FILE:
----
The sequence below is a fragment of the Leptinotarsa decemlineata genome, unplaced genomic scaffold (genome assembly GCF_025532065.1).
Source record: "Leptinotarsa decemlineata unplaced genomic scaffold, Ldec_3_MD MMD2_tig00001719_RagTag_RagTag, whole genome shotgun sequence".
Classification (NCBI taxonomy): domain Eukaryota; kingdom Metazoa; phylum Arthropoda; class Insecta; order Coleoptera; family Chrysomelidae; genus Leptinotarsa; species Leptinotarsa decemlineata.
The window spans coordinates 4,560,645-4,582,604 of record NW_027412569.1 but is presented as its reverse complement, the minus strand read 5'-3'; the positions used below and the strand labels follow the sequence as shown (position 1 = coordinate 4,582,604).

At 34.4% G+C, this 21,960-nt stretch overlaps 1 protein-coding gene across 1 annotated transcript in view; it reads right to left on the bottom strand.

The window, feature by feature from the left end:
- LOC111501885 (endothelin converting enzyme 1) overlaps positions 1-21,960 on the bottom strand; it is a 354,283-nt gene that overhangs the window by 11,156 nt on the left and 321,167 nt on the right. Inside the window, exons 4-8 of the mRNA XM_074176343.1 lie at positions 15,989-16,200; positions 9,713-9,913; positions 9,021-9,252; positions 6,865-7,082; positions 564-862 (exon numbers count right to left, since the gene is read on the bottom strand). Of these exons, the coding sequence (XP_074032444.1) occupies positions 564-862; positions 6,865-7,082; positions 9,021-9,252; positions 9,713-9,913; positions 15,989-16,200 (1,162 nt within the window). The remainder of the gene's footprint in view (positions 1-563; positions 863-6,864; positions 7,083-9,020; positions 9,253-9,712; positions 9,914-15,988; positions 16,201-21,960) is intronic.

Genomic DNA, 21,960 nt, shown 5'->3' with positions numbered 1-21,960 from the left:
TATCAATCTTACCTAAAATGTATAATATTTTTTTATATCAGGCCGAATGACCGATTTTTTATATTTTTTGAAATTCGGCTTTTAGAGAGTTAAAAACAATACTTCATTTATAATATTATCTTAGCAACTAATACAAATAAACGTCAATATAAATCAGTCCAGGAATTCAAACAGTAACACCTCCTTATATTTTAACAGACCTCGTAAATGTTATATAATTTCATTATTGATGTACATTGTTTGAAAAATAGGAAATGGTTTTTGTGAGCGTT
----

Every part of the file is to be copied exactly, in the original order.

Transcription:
The sequence below is a fragment of the Leptinotarsa decemlineata genome, unplaced genomic scaffold (genome assembly GCF_025532065.1).
Source record: "Leptinotarsa decemlineata unplaced genomic scaffold, Ldec_3_MD MMD2_tig00001719_RagTag_RagTag, whole genome shotgun sequence".
Classification (NCBI taxonomy): domain Eukaryota; kingdom Metazoa; phylum Arthropoda; class Insecta; order Coleoptera; family Chrysomelidae; genus Leptinotarsa; species Leptinotarsa decemlineata.
The window spans coordinates 4,560,645-4,582,604 of record NW_027412569.1 but is presented as its reverse complement, the minus strand read 5'-3'; the positions used below and the strand labels follow the sequence as shown (position 1 = coordinate 4,582,604).

At 34.4% G+C, this 21,960-nt stretch overlaps 1 protein-coding gene across 1 annotated transcript in view; it reads right to left on the bottom strand.

The window, feature by feature from the left end:
- LOC111501885 (endothelin converting enzyme 1) overlaps positions 1-21,960 on the bottom strand; it is a 354,283-nt gene that overhangs the window by 11,156 nt on the left and 321,167 nt on the right. Inside the window, exons 4-8 of the mRNA XM_074176343.1 lie at positions 15,989-16,200; positions 9,713-9,913; positions 9,021-9,252; positions 6,865-7,082; positions 564-862 (exon numbers count right to left, since the gene is read on the bottom strand). Of these exons, the coding sequence (XP_074032444.1) occupies positions 564-862; positions 6,865-7,082; positions 9,021-9,252; positions 9,713-9,913; positions 15,989-16,200 (1,162 nt within the window). The remainder of the gene's footprint in view (positions 1-563; positions 863-6,864; positions 7,083-9,020; positions 9,253-9,712; positions 9,914-15,988; positions 16,201-21,960) is intronic.

Genomic DNA, 21,960 nt, shown 5'->3' with positions numbered 1-21,960 from the left:
TATCAATCTTACCTAAAATGTATAATATTTTTTTATATCAGGCCGAATGACCGATTTTTTATATTTTTTGAAATTCGGCTTTTAGAGAGTTAAAAACAATACTTCATTTATAATATTATCTTAGCAACTAATACAAATAAACGTCAATATAAATCAGTCCAGGAATTCAAACAGTAACACCTCCTTATATTTTAACAGACCTCGTAAATGTTATATAATTTCATTATTGATGTACATTGTTTGAAAAATAGGAAATGGTTTTTGTGAGCGTT